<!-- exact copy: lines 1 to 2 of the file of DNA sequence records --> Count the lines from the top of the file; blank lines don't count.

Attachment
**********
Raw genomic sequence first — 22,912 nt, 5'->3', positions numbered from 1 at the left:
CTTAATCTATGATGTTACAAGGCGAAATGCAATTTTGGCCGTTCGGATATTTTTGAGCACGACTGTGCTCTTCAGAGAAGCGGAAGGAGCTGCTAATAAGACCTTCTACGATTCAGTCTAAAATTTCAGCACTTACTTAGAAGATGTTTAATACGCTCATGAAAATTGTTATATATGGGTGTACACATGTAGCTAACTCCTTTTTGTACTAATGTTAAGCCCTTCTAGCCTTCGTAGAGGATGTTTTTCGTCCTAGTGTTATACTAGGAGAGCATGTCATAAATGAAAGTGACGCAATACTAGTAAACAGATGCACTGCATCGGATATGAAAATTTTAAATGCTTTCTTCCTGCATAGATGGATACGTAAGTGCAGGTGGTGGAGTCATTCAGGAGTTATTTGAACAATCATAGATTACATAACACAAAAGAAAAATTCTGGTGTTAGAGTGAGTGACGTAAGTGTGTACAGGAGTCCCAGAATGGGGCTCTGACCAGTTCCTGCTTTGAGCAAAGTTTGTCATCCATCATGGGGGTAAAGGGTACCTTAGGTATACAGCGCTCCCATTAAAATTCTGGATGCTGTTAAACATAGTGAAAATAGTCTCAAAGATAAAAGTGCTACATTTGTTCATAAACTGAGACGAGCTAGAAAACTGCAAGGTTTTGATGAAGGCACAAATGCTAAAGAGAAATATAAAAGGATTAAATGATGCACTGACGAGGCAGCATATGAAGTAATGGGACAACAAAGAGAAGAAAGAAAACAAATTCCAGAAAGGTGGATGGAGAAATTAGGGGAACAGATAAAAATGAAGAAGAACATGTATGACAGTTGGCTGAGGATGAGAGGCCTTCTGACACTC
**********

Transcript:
Raw genomic sequence first — 22,912 nt, 5'->3', positions numbered from 1 at the left:
CTTAATCTATGATGTTACAAGGCGAAATGCAATTTTGGCCGTTCGGATATTTTTGAGCACGACTGTGCTCTTCAGAGAAGCGGAAGGAGCTGCTAATAAGACCTTCTACGATTCAGTCTAAAATTTCAGCACTTACTTAGAAGATGTTTAATACGCTCATGAAAATTGTTATATATGGGTGTACACATGTAGCTAACTCCTTTTTGTACTAATGTTAAGCCCTTCTAGCCTTCGTAGAGGATGTTTTTCGTCCTAGTGTTATACTAGGAGAGCATGTCATAAATGAAAGTGACGCAATACTAGTAAACAGATGCACTGCATCGGATATGAAAATTTTAAATGCTTTCTTCCTGCATAGATGGATACGTAAGTGCAGGTGGTGGAGTCATTCAGGAGTTATTTGAACAATCATAGATTACATAACACAAAAGAAAAATTCTGGTGTTAGAGTGAGTGACGTAAGTGTGTACAGGAGTCCCAGAATGGGGCTCTGACCAGTTCCTGCTTTGAGCAAAGTTTGTCATCCATCATGGGGGTAAAGGGTACCTTAGGTATACAGCGCTCCCATTAAAATTCTGGATGCTGTTAAACATAGTGAAAATAGTCTCAAAGATAAAAGTGCTACATTTGTTCATAAACTGAGACGAGCTAGAAAACTGCAAGGTTTTGATGAAGGCACAAATGCTAAAGAGAAATATAAAAGGATTAAATGATGCACTGACGAGGCAGCATATGAAGTAATGGGACAACAAAGAGAAGAAAGAAAACAAATTCCAGAAAGGTGGATGGAGAAATTAGGGGAACAGATAAAAATGAAGAAGAACATGTATGACAGTTGGCTGAGGATGAGAGGCCTTCTGACACTC